Thursday August 22, 2019

Dance Steps May Fix Urine Leakage!

Dancing gives women confidence, as they have to move their legs quickly to keep up with the choreography in the video game while controlling their urine, added the study

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Dance Steps May Fix Urine Leakage!
Dance Steps May Fix Urine Leakage! Pixabay

Studies have shown that dance can help you stay in shape, reduce stress, make friends and more. Now, it may also help you prevent urine leakage!

For senior women suffering from urinary incontinence, dance helps them contract their pelvic floor muscles when they perform any daily activity to prevent urine leakage, says a promising study.

For the study, the researchers at the Institut universitaire de gériatrie de Montréal in Canada and Swiss Federal Institute of Technology in Zurich added a series of dance exercises via a video game console to a physiotherapy programme for pelvic floor muscles.

The researchers picked 24 elderly women for the study. The results post-dance sessions were promising.

“Out team registered a greater decrease in daily urine leakage than for the usual programme, no dropouts from the programme and a higher weekly participation rate,” said Chantal Dumoulin, associate professor in the physiotherapy programme at Université de Montréal.

Representational image.
Representational image. Pixabay

According to the researchers, fun is a recipe for success.

“Compliance with the programme is a key success factor. The more you practice, the more you strengthen your pelvic floor muscles,” said Eling D de Bruin, researcher at the department of health sciences and technology at Swiss Federal Institute of Technology.

The challenge was to motivate women to show up each week. The dance component was the part that the women found most fun and did not want to miss. They laughed a lot as they danced, said the study published in the journal Neurourology and Urodynamics.

Dancing gives women confidence, as they have to move their legs quickly to keep up with the choreography in the video game while controlling their urine, added the study.

“They now know they can contract their pelvic floor muscles when they perform any daily activity to prevent urine leakage. These exercises are therefore more functional,” said Dumoulin.  (IANS)

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Crotia-Born Bharatnatyam Danseuse Finds Indian Youngsters Now Focussing on their Physical Expressions

She is trained in classical ballet, contemporary dance, folk dances, flamenco, physical theatre, and yoga, apart from Bharatanatyam

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physical expressions, bharatnatyam
Heading her own dance academy now, she said that learning the Indian classical dance has completed her as a human and as an artist. Flickr

Croatia-born Bharatanatyam danseuse Nikolina Nikoleski, who was encouraged to pursue dance forms and sports from childhood, finds to her delight that more and more Indian youngsters are taking to physical expression.

“India has recently changed and is still going through changes in last 6-8 years where more youngsters are also being exposed and encouraged in physical expression,” Nikoleski, 43, told IANS in an interview.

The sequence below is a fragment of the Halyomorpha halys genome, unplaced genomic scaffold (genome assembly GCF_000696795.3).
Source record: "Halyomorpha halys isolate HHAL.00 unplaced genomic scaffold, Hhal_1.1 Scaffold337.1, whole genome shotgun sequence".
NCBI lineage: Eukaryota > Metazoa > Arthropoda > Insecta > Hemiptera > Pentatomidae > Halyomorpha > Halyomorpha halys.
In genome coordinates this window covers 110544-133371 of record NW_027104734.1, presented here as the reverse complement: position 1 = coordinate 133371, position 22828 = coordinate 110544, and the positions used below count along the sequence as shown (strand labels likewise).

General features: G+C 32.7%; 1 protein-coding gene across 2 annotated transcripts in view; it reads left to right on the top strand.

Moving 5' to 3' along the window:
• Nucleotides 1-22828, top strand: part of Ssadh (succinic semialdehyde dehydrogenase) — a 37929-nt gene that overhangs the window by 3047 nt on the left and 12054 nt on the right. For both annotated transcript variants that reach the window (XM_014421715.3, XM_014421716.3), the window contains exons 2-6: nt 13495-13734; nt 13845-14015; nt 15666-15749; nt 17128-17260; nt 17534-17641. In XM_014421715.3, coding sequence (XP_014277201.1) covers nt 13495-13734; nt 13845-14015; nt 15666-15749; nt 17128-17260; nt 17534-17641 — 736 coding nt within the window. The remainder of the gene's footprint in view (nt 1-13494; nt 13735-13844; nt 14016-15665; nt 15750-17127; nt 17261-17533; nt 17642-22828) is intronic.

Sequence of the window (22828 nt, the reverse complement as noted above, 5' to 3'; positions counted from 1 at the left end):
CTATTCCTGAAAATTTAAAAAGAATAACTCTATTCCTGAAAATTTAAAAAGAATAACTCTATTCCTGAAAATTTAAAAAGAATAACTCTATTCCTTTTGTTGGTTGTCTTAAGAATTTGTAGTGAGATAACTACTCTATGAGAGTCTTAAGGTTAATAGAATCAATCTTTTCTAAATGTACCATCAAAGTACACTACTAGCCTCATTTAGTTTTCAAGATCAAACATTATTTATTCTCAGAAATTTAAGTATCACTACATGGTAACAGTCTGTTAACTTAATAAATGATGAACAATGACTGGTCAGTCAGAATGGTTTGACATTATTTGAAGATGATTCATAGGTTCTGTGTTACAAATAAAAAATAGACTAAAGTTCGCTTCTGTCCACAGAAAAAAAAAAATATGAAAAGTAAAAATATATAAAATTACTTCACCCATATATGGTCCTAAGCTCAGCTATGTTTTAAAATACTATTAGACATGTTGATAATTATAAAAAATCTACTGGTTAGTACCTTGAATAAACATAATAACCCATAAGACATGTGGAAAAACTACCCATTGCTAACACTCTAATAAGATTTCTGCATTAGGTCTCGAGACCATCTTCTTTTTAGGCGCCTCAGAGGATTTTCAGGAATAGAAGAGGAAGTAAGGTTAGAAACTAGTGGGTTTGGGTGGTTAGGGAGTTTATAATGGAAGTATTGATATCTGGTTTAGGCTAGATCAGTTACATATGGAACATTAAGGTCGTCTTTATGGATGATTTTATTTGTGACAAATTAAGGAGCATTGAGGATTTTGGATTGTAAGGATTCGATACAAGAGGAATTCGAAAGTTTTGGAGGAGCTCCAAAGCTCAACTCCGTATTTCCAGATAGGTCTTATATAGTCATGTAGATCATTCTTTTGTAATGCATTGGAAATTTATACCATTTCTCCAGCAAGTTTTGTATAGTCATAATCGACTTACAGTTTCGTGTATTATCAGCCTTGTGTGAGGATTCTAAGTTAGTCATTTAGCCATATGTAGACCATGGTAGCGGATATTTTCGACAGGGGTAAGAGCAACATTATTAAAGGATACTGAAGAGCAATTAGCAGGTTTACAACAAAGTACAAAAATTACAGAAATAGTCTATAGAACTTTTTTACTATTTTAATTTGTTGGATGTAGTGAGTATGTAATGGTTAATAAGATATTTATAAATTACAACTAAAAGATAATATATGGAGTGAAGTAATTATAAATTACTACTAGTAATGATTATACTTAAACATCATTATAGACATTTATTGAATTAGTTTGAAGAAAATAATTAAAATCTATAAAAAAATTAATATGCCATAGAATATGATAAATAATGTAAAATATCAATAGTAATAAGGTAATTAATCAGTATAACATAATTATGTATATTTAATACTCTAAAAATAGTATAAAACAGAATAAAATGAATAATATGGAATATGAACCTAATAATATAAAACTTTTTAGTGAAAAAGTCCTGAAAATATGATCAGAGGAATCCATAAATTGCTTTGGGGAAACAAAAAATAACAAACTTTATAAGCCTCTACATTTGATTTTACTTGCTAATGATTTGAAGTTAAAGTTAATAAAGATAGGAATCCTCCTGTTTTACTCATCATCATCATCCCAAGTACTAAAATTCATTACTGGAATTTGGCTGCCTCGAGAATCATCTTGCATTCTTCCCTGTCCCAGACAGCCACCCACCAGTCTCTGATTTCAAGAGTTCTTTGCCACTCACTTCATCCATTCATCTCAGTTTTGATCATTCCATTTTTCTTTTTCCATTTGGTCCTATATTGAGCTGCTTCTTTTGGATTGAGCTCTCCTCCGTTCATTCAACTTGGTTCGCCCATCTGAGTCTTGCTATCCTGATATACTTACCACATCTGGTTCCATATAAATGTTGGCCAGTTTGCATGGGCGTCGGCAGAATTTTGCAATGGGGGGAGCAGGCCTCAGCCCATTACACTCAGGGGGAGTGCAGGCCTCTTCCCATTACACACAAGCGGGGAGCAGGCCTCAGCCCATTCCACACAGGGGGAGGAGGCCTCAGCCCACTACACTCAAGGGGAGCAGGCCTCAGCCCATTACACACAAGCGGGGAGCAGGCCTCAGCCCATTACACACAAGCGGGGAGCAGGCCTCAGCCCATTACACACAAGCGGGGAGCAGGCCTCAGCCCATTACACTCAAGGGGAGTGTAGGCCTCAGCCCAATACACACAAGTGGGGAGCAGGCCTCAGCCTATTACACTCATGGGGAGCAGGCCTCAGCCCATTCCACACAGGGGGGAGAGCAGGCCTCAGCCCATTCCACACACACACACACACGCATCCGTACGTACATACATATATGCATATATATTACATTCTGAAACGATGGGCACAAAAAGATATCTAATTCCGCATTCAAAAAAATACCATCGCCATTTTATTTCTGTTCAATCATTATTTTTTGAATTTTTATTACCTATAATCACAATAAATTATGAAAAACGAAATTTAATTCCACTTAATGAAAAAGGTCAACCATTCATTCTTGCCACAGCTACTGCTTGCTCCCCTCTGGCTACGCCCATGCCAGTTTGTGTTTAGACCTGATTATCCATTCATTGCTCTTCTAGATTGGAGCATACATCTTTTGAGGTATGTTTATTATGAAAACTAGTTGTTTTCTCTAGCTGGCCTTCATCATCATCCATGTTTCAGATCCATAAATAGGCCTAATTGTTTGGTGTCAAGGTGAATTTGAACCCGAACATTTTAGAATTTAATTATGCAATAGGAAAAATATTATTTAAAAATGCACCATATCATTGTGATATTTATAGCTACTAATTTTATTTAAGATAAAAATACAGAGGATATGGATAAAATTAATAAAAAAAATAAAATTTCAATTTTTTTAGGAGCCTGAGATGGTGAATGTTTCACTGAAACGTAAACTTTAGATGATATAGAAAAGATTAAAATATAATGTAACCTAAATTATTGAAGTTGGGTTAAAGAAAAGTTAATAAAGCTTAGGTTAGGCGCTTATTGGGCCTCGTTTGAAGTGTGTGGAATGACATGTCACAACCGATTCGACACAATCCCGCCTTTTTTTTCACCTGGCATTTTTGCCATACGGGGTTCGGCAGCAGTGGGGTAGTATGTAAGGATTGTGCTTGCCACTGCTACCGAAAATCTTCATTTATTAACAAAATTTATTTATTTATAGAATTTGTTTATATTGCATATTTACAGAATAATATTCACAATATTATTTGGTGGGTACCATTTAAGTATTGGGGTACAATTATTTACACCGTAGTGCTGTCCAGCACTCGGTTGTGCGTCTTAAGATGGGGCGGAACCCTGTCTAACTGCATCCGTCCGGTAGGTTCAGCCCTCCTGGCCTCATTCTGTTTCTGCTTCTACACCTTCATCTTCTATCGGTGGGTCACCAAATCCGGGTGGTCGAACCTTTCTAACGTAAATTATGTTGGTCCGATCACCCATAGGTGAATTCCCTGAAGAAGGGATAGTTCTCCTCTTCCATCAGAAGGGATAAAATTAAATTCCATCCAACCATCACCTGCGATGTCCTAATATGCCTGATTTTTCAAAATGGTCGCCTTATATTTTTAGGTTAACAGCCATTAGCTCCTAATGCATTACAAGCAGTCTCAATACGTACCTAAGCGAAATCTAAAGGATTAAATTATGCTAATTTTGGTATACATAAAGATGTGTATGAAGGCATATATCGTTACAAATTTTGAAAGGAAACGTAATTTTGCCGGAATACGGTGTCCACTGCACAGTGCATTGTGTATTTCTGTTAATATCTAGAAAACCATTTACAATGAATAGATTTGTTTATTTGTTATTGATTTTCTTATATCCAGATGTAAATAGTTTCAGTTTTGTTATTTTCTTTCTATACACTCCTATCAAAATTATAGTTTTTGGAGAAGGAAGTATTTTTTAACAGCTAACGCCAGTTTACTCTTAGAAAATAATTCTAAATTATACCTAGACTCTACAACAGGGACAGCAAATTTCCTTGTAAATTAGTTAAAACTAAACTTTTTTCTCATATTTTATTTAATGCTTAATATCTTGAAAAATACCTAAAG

“I see that as a very positive change and good sign. Being healthy and free in one’s body is the foundation of a good and complete life,” she said.

Speaking about her own early practice, Nikoleski recalled: “I was born and brought up in Croatia where children from a very tender age are exposed and encouraged to pursue various dance forms and sports. Almost every child then takes this hobby very seriously.”

bharatnatyam, physical expressions
She is trained in classical ballet, contemporary dance, folk dances, flamenco, physical theatre, and yoga, apart from Bharatanatyam. Flickr

The hobbies later translate to professional spaces, and make Croatia — with a population of close to 42 lakh people — a country with “world, Olympic and European champions in every sport”, she said. She is trained in classical ballet, contemporary dance, folk dances, flamenco, physical theatre, and yoga, apart from Bharatanatyam.

Nikoleski’s quest to learn multiple dance forms took her from the small European country, where she started with gymnastics at the age of four, to the land of multiple cultures and dance forms — India.

Settled in Delhi since 2005, the professional dancer-teacher has learnt Bharatanatyam in India under the tutelage of gurus Saroja Vaidyanathan, Malavika Sarukkai, as well as Shanta and V.P. Dhananjayan.

Coming from the light-footed ballet tradition, it took dedicated practice for Nikoleski to master this age-old dance form, that requires the performer to do heavy footwork along with gestures and body movements.

physical expressions, bharatnatyam
Coming from the light-footed ballet tradition, it took dedicated practice for Nikoleski to master this age-old dance form, that requires the performer to do heavy footwork along with gestures and body movements. Flickr

“I fell in love with Bharatanatyam because of its amazing holistic art, beautiful expression, use of all body, including facial expressions, ‘mudras’, intricate footwork, state-of-art costume and jewellery, music and ragas.

ALSO READ: Ministry of I&B: Kids Dance Reality Shows Portray Young Ones Performing Inappropriate Moves

“They transform and elevate one’s feelings. Most importantly, it’s storytelling of ancient spiritual scripts, devotional poetry and brilliantly expresses all human yearnings, longings, emotions, and inner battles,” she explained.

Heading her own dance academy now, she said that learning the Indian classical dance has completed her as a human and as an artist. Nikoleski’s students – 73 of them, with ages ranging from four to 70 – performed classical ballet, contemporary and jazz dances at an event here last week. (IANS)